‘I Heard a Fly Buzz When I died’ is a simple and lucid poem, reflects the morbidity of death. The dead speaker is transcribing the events that led to her death. Also, she explains what she felt while dying. She says that she heard a fly buzz when taking her last breath, then details the moments that led up to this event. Emily has used sound devices to make it a pleasant literary piece. There is an assonance in the first line where /i/ sound is repeated in the same line. For example, “I heard a Fly buzz – when I died.” Consonance is used in the sixth line where /r/ sound is repeated to create a special effect such as, “The Eyes around – had wrung them dry.” Emily has also used Onomatopoeia “buzz” which is repeated in the first and last stanza of the poem
A Visit from St. Nicholas by Clement Clarke Moore
‘Twas the night before Christmas, when all through the house
Not a creature was stirring, not even a mouse;
The stockings were hung by the chimney with care,
In hopes that St. Nicholas soon would be there;
The children were nestled all snug in their beds;
While visions of sugar-plums danced in their heads;
And mamma in her ‘kerchief, and I in my cap,
Had just settled our brains for a long winter’s nap,
When out on the lawn there arose such a clatter,
I sprang from my bed to see what the matter was.
Away to the window I flew like a flash,
Tore open the shutters and threw up the sash.
The moon on the breast of the new-fallen snow,
Gave a lustre of midday to objects below,
When what to my wondering eyes did appear,
But a miniature sleigh and eight tiny rein-deer,
With a little old driver so lively and quick,
I knew in a moment he must be St. Nick.
The poem talks about a very well-known tradition of Christmas and illustrates the merriment and excitement of a family at the arrival of St. Nicholas. He comes every year with a lot of gifts and sweets. Clement has made this poem unique with the appropriate use of sound devices. He has used onomatopoeias like “prancing”, “clatter” and “pawing” to create sound in the poem. Similarly, alliteration is used in the opening lines. For example, in “When what to my wondering eyes did appear,” the poet has repeated the consonants /w/ to create a pointed effect in the poem.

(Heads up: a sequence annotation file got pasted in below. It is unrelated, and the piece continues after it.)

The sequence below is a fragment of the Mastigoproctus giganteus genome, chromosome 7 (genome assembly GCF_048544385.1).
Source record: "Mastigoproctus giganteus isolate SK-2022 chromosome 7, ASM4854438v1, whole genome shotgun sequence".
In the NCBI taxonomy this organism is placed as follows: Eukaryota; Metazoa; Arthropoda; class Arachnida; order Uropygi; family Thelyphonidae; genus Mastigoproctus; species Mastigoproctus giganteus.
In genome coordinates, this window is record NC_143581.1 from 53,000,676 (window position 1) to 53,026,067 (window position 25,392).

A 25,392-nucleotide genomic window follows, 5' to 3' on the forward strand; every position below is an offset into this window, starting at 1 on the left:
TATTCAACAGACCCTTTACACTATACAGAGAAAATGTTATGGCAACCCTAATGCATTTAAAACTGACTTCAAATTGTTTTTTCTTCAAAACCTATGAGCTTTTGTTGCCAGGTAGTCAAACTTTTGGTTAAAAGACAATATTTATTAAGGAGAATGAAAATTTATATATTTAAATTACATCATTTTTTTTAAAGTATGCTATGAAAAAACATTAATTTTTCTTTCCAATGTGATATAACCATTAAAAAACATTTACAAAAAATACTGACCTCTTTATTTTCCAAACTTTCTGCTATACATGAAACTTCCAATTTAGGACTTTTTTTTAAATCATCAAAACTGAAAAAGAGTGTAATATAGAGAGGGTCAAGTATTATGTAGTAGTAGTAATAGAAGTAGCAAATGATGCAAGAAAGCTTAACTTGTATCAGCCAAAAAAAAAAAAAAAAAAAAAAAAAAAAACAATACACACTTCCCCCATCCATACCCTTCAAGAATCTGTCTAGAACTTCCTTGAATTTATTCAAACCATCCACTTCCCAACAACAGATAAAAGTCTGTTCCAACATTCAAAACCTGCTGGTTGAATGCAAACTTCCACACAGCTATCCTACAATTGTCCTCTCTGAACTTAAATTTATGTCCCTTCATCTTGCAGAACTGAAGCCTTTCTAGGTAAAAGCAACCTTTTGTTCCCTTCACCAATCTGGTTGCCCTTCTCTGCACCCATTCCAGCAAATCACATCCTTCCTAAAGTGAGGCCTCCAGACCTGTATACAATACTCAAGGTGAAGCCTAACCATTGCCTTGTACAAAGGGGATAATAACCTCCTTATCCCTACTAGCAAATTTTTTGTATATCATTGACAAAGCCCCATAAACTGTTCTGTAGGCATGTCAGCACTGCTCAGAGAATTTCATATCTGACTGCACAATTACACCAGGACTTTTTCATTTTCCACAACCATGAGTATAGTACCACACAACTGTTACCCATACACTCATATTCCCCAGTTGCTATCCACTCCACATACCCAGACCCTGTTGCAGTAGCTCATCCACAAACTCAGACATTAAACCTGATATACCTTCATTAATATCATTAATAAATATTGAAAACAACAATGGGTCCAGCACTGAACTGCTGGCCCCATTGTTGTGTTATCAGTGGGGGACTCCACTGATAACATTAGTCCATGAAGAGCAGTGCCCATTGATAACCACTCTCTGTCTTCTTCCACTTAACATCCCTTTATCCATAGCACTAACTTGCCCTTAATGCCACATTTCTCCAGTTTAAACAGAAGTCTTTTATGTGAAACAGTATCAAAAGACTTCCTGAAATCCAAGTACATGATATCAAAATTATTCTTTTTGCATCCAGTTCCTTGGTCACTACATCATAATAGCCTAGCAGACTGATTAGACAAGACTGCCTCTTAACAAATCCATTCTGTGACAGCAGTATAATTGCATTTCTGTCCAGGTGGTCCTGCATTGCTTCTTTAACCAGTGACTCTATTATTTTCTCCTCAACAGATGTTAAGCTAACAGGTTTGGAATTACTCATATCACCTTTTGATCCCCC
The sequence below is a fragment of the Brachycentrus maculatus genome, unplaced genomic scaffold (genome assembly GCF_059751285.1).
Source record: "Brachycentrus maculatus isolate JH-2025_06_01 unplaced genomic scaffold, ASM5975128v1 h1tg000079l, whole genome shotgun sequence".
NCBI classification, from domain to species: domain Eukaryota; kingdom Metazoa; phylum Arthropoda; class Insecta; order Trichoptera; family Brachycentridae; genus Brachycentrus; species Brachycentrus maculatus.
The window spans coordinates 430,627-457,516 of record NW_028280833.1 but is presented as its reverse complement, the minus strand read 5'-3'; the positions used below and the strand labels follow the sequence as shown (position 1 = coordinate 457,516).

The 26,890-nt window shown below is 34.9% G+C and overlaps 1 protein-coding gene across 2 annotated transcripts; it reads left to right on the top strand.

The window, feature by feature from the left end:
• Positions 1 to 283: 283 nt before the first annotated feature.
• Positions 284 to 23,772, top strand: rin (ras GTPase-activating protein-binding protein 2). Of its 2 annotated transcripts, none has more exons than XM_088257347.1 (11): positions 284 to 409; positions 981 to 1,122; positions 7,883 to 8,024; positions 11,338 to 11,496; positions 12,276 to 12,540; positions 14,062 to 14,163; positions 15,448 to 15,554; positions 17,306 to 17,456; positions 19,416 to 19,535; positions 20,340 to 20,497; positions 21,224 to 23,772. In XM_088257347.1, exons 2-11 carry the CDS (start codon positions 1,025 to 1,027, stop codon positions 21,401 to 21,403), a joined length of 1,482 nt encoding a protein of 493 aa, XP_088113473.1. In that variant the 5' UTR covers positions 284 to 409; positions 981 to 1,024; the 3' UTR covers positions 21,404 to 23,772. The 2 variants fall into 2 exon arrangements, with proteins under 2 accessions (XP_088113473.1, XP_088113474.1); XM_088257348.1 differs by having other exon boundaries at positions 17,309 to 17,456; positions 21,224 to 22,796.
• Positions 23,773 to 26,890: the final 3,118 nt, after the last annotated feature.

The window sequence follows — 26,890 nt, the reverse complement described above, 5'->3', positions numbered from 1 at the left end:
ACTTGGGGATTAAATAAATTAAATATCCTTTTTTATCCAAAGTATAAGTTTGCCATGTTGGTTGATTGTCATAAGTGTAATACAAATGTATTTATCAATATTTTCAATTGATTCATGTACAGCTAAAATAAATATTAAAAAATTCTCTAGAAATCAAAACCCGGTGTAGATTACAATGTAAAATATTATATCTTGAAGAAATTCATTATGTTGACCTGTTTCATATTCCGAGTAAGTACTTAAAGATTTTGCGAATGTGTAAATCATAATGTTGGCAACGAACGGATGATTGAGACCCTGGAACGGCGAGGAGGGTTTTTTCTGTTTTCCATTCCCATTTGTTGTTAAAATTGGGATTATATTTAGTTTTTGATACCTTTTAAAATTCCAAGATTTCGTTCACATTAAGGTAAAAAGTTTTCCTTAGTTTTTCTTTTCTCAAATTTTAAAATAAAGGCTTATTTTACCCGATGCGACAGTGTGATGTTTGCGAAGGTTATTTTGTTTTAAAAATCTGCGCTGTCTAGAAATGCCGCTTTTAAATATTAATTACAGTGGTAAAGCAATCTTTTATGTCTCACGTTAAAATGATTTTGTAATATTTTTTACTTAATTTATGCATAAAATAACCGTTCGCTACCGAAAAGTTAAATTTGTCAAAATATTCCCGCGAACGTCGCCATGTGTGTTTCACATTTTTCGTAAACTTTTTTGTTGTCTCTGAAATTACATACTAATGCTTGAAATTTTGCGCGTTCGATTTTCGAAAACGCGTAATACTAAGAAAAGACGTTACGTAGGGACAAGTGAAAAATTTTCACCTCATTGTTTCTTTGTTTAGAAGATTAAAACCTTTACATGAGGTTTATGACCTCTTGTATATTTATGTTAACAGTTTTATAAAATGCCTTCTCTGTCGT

Little Bo-Peep by Mother Goose
Little Bo-Peep fell fast asleep,
And dreamt she heard them bleating;
But when she awoke, she found it a joke,
For they were still all fleeting.
The poem presents the agony and loss of a young girl who loses her flock of sheep and never unites with it again. She tries to look for them. Instead, she finds their tails. This gruesome incident makes her heart bleed. The poet has used sound devices such as alliteration, consonance, onomatopoeia, and assonance with a perfect blend of visual images to make it a superb literary piece. ‘Bleep’ is used as an Onomatopoeia in the sixth line and alliteration is used in the first line of the 2nd stanza and 3rd line of the last stanza. For example, /f/ sound in “Little Bo-Peep fell fast asleep” and /sh/ sound in “And tried what she could, as a shepherdess should.”
Sound Devices Meaning and Function
Sound devices are resources the poets use in their texts with a unique blend of sounds, rhythm, and imagery. Their skillful use pertains to the senses and allows the readers to feel the effects of the text. They are used in a variety of ways to enhance the meanings of the text. As music and musical notes comprise low and high-pitched tunes and meters, poets use sound devices to create musical effects through these literary and poetic pieces.